Hubert Smith

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For other people named Hubert Smith, see Hubert Smith (disambiguation).

Hubert John Forster Smith (12 August 1899 – 26 December 1984) was the chief agent of the National Trust of England, Wales and Northern Ireland between 1942 and 1961.[1]

Life and career[edit]

Hubert Smith was born on 12 August 1899, the son of the Master of Balliol College, Oxford. He was named after a family friend called Hubert Howard, a Times correspondent who had been killed during the Battle of Omdurman. Smith was educated at Magdalen College School, before attending Balliol to study rural economics.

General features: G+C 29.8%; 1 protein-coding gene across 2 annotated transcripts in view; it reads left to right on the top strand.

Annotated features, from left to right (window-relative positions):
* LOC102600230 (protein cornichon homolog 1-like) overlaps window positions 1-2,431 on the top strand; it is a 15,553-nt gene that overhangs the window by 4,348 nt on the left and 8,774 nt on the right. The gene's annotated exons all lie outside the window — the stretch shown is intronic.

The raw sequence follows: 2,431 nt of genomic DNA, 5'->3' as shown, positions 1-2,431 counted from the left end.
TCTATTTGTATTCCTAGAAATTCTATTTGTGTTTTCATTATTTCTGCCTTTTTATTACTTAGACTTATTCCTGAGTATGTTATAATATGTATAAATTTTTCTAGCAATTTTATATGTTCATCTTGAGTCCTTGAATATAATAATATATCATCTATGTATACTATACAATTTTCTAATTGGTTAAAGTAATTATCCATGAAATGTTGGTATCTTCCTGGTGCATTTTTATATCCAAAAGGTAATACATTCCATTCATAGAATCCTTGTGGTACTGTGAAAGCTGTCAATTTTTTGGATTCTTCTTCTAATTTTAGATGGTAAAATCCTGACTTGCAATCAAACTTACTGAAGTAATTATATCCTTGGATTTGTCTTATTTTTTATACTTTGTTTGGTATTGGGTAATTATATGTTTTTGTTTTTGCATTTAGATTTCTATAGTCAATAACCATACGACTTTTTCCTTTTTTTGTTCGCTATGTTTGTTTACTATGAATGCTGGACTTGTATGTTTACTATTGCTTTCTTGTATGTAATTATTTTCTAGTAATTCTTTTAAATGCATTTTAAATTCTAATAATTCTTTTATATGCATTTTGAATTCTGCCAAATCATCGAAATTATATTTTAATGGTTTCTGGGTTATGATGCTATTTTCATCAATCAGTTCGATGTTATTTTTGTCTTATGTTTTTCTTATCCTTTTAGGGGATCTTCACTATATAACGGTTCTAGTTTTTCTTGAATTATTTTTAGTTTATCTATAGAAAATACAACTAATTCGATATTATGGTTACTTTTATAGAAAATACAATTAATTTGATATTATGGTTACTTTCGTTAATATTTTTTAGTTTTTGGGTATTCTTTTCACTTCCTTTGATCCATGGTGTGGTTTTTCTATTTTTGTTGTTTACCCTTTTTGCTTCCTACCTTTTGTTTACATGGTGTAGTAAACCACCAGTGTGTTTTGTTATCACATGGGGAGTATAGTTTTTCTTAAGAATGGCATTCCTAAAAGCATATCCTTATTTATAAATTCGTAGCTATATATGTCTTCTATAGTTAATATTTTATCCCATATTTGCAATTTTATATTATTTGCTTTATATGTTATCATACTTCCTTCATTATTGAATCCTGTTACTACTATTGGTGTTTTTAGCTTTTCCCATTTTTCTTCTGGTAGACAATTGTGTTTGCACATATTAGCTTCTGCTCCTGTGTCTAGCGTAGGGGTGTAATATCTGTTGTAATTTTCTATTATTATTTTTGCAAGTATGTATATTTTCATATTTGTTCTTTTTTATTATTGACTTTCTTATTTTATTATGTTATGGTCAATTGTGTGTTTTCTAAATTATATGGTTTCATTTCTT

When he was 25, Smith was appointed to look after the Cliveden estates, in the service of Waldorf and Nancy Astor. When in 1942 Cliveden was given to the National Trust, Smith was given the post of chief land agent for the Trust. His responsibilities included managing the care of all the estates belonging to the organisation, as well as assessing estates being offered to the National Trust.

In 1961, Smith retired from his National Trust duties, moving to a permanent home in Dorset. He died on 26 December 1984 at the age of 85.

Personal life[edit]

Smith married Diane Watkin in 1923, and they remained married for 60 years until Hubert's death. They had three sons, including Anthony Smith, the author, broadcaster and explorer.


  1. ^ "Mr Hubert Smith". The Times. 2 January 1985.